Secretary of State Mike Pompeo joins ‘Fox & Friends’ to discuss the latest on Afghanistan and the coronavirus response.

Secretary of State Mike Pompeo condemned two separate attacks on a hospital and funeral, respectively, in Afghanistan Tuesday and called on both the Afghani government and the Taliban to work together to seek justice.

“The United States condemns in the strongest terms the two horrific terrorist attacks in Afghanistan today,” Pompeo said in a statement, adding on Twitter: “The Afghan people deserve a future free from these egregious acts of evil and must come together to build a united front against the menace of terrorism.”

SIEGE ON AFGHAN HOSPITAL MATERNITY WARD LEAVES MORE THAN A DOZEN, INCLUDING BABIES, DEAD

Gunmen dressed as police raided a maternity ward in a hospital in Kabul, operated by the international humanitarian organization Doctors Without Borders, killing 13 — including infants, new mothers and hospital workers.

“Any attack on innocents is unforgivable, but to attack infants and women in labor in the sanctuary of a hospital is an act of sheer evil,” Pompeo said in Tuesday’s statement.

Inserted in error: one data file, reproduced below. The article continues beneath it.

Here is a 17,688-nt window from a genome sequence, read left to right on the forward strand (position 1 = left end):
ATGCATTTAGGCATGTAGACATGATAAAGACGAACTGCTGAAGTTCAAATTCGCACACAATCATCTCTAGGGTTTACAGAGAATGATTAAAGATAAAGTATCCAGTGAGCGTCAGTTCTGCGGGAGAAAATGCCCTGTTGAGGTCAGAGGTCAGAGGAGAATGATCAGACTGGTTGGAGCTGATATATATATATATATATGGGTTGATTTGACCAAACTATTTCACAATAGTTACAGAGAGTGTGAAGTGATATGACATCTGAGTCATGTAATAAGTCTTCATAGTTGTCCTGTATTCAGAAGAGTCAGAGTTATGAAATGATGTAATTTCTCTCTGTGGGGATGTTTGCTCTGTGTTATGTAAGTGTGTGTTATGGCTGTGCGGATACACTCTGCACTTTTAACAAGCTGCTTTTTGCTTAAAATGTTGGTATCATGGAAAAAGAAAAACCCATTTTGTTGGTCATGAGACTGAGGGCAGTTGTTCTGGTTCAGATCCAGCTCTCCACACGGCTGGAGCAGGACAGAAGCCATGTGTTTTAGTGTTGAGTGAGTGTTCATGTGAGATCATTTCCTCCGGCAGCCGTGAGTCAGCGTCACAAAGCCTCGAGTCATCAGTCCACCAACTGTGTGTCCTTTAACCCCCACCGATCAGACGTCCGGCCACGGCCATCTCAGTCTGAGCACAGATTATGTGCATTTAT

In a separate attack in the Nangarhar province, a suicide bomber attacked the funeral of a local police commander, killing 26 and wounding 68 others.

The Taliban has denied responsibility for the attacks.

According to Human Rights Watch, the hospital is located in the predominately Shia neighborhood of Dasht-e Barchi and has been the target of a number of attacks.

“We note the Taliban have denied any responsibility and condemned both attacks as heinous,” Pompeo said. “The Taliban and the Afghan government should cooperate to bring the perpetrators to justice.”

The United States and the Taliban signed a peace deal Feb. 29; the U.S. started pulling troops from the country in March, marking the end to an 18-year war.

But according to Reuters‘ reporting, Taliban attacks against Afghani security forces have increased since American troops started pulling out.

In a television speech, Afghan President Ashraf Ghani has said he was “ordering Afghan security forces to switch from an active defense mode to an offensive one and to start their operations against the enemies.”

“As long as there is no sustained reduction in violence and insufficient progress toward a negotiated political settlement, Afghanistan will remain vulnerable to terrorism,” Pompeo said Tuesday.

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